High-frequency trader convicted in first US 'spoofing' case

CHICAGO (REUTERS) - A US jury on Tuesday (Nov 3) convicted high-frequency trader Michael Coscia of commodities fraud and "spoofing" in the US government's first criminal prosecution of the banned trading practice.

The verdict may energise prosecutors to pursue market manipulation cases and spur some high-speed traders to review their "spoofing" strategies, in which orders are sometimes executed or cancelled within milliseconds after they are entered.

"This is the clarity that people have been looking for - what exactly is spoofing, what defines it," said Mr Trace Schmeltz, an attorney specialising in white-collar crime at law firm Barnes & Thornburg who was not involved in the case.

Coscia's prosecution was the first under an anti-spoofing provision that was added to the Commodity Exchange Act by the 2010 Dodd-Frank financial reform.

In April, the US Justice Department and the US Commodity Futures Trading Commission brought criminal and civil spoofing charges against Navinder Sarao, a London-based trader accused of market manipulation that contributed to the May 2010 "flash crash". Sarao has denied the allegations.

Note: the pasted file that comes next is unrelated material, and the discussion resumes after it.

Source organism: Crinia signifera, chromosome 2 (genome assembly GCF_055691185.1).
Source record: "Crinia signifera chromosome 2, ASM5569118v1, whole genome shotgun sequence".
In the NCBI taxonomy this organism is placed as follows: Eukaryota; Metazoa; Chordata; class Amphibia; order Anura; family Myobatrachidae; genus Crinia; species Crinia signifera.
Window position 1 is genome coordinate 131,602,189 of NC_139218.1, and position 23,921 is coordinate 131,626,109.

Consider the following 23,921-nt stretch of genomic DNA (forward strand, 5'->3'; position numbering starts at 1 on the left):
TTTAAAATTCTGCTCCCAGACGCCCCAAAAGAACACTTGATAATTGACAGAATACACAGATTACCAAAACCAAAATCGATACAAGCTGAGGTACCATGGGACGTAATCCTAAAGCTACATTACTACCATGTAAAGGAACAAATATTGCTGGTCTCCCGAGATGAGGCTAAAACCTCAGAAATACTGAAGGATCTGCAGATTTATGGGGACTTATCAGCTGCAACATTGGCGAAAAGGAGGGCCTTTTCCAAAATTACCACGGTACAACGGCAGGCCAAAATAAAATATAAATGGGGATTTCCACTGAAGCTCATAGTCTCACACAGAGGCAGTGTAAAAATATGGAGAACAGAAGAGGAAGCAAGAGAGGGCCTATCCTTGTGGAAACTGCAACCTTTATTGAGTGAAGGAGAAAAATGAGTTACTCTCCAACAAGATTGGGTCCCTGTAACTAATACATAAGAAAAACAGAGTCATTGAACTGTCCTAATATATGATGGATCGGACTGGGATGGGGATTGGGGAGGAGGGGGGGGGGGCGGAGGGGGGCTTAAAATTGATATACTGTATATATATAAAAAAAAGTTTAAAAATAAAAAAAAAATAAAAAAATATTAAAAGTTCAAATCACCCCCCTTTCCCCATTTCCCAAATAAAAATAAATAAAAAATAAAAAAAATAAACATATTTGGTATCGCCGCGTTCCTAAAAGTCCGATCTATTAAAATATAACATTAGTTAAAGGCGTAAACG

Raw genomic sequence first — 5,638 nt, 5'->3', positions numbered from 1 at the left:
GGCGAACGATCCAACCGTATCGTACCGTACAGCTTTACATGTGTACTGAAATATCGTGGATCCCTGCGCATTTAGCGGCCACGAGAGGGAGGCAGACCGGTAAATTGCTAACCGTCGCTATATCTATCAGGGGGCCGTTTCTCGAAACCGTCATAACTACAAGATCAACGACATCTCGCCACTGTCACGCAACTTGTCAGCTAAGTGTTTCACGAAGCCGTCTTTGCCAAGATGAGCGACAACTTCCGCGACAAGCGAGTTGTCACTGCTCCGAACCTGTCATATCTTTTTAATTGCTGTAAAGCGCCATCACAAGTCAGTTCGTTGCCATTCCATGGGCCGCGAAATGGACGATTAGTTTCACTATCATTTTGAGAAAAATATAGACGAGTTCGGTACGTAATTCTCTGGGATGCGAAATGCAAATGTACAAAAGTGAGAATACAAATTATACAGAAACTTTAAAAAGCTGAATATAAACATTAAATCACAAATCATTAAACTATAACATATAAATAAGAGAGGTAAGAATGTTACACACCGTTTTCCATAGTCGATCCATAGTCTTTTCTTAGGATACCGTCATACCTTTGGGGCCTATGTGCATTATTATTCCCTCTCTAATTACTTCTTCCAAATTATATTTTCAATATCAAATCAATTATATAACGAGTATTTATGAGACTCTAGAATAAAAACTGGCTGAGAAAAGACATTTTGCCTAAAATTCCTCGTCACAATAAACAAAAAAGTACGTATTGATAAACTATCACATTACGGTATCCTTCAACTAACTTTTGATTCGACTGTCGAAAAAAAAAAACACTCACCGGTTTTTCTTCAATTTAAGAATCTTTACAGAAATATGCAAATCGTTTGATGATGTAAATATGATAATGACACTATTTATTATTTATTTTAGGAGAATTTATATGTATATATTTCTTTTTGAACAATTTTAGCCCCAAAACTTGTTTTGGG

Coscia, owner of Panther Energy Trading, was accused of entering large orders into futures markets in 2011 that he never intended to execute. His goal, prosecutors said, was to lure other traders to markets by creating an illusion of demand so that he could make money on smaller trades, a practice known as "spoofing". Coscia, who took the stand in his own defence, denied wrongdoing.

Prosecutors said he illegally earned US$1.4 million (S$1.95 million) in fewer than three months in 2011 through spoofing.

The jury in Chicago convicted him on six counts of commodities fraud and six counts of spoofing, all of the charges he had faced, after deliberating for about an hour.

Each count of commodities fraud carries a maximum sentence of 25 years in prison and a US$250,000 fine. Each count of spoofing carries a maximum sentence of 10 years in prison and a US$1 million fine.

Coscia is set to be sentenced next year.

The verdict came as futures traders and executives from around the world gathered in Chicago for an annual industry conference.

"Investors are better off when spoofers who prey on high-frequency traders are brought to justice," said Mr Bill Harts, chief of the Modern Markets Initiative, a group representing high-frequency and algorithmic traders.

Coscia's firm had fewer than 10 employees. However, he "entered more large orders than anyone else in the world" in nearly a dozen CME Group markets ranging from corn and soybeans to gold after he began using two algorithmic trading programs in August 2011, prosecutors said during the trial.